Lord knows that most the time I rarely use a recipe, and if I end up using one I never follow everything to a T. I am often inspired to make something sporadically but rarely do I ever know how to recreate it. So as soon as I figured this recipe out I knew I just had to write it down. This recipe was created for my client. This same recipe will also be used for a baby shower for which I will be catering later next month.
I adapted this recipe from Saveur.com and it was one of Richard Olney’s recipes for a poultry liver terrine, from Simple French Cooking. I assumed that pâté should have a certain consistency. I was worried about not having a proper machine to make a smooth pâté but surely enough the idea of a very earthy and herbaceous chicken liver spread delighted my senses. The instructions called for hand minced liver, and a bit of weight was lifted from my worries.
Everything and the kitchen sink in this one. I opted for more butter, the addition of creme fraiche and a bit more herbs. So, forgive me if this isn’t the normal protocol for creating a liver spread. It was a bit of a gamble to create something like this and not really knowing how it would turn out. But to my surprise I had the upper hand on this one.
This spread is enriched through bacon fat, the creme fraiche, and butter which becomes extra decadent when it solidifies. But it doesn’t taste heavy or overly rich at all. So with my handy scissors I went out to the garden and cut up a few sprigs of sage, rosemary, thyme, and marjoram.
If you do not have Creme Fraiche handy I am sure you could work with sour cream. Bacon fat is also optional. However, I would have really liked to have used Duck Fat. It would have lent a bit of a cleaner taste and would have been really pretty to have a nice set layer atop the spread.Rustic Chicken Liver Spread w/ Garden Herbs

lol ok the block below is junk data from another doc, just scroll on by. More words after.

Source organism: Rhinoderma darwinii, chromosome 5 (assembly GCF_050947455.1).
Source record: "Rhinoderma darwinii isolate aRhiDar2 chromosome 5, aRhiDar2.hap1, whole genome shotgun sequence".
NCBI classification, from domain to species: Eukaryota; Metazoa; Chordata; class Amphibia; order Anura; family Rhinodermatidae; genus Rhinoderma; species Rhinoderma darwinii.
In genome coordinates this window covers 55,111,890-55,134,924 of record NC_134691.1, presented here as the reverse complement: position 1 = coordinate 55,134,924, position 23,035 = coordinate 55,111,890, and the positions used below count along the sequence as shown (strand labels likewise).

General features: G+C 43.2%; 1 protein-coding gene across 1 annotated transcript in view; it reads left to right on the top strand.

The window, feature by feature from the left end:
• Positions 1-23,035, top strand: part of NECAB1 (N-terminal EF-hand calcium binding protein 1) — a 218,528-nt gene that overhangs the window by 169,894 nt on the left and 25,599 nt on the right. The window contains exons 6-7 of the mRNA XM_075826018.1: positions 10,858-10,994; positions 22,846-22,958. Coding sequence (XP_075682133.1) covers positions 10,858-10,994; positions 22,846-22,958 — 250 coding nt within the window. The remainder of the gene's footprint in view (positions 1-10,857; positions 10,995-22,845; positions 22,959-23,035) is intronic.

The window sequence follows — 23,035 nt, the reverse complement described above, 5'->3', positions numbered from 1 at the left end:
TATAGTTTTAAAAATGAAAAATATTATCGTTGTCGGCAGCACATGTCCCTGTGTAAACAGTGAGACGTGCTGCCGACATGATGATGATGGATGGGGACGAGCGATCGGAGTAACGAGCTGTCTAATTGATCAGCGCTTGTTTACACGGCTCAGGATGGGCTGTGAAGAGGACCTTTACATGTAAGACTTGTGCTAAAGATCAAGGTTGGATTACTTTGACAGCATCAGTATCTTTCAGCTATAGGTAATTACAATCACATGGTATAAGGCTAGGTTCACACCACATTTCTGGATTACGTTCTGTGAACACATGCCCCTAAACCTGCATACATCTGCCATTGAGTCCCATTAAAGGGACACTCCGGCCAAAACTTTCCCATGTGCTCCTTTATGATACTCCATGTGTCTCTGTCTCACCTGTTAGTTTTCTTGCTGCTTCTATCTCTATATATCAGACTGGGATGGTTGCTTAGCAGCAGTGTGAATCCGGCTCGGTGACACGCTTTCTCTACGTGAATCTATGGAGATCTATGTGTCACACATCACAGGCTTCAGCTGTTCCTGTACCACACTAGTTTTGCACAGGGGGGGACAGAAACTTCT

1 1/2 lb Chicken Livers 1/2 C. Creme Fraiche ( I used Cow Girl Creamery)
1/2 C. Softened butter 1/2 T. Fresh Rosemary 1/2 T. Fresh Marjoram 1/2 T. Fresh Thyme 1/2 T. Fresh Sage 1 Medium Yellow Onion
2 Cloves Garlic s 3 T. Bacon Fat or Duck Fat or Goose Fat 2 Medium Eggs 1/2 C. Milk.
1 1/2 C. White Bread Crumbs 1 T. Freshly cracked black pepper 1/8 C. White Wine
Directions Things to Prepare and Set Aside…
Have your butter at room temp.
- Finely dice your onions, almost a mince.
- Make very skinny slivers of your garlic.
Clean your livers of any discolorations or sinewy pieces. Chop your livers for a small (not fine) consistency.
Take pull apart the fragrant leaves from the stems of the herbs and fine chop.
Lightly toast your bread, remove the crust and place in a plastic bag. Crush with heavy object to make the crumbs.
Turn on your skillet to high let skillet come to temp, and add a bit of olive oil. Add your onions and garlic let cook till softened. Add your livers and cook till there is no longer any visible pink. Add your wine and scrape bottom of pan, now add all your herbs. Season livers with salt to taste.
In bowl combine your breadcrumbs, milk, eggs, and creme fraiche. Season with salt about 1/2 a tablespoon.
Take your livers off heat and your fresh cracked pepper. Let cook to room temp. Add your softened butter. Combine bread crumb/egg mixture. Place in your desired dish. Let cool, and let it set in your refrigerator overnight. However there is one other important step
Note: I like to use a potato masher or a large fork to further mash the livers after they get off the heat in order to get a much smoother paste-like consistency.
This is why I love cooking. It’s the ability to make something ordinary like chicken livers into something completely heavenly and scrumptious. I also love the ability to invent, re-invent, and experiment with the mammoth supply of food items around us. It can sometimes be a gamble, but at least this time the end result gave me a winning hand.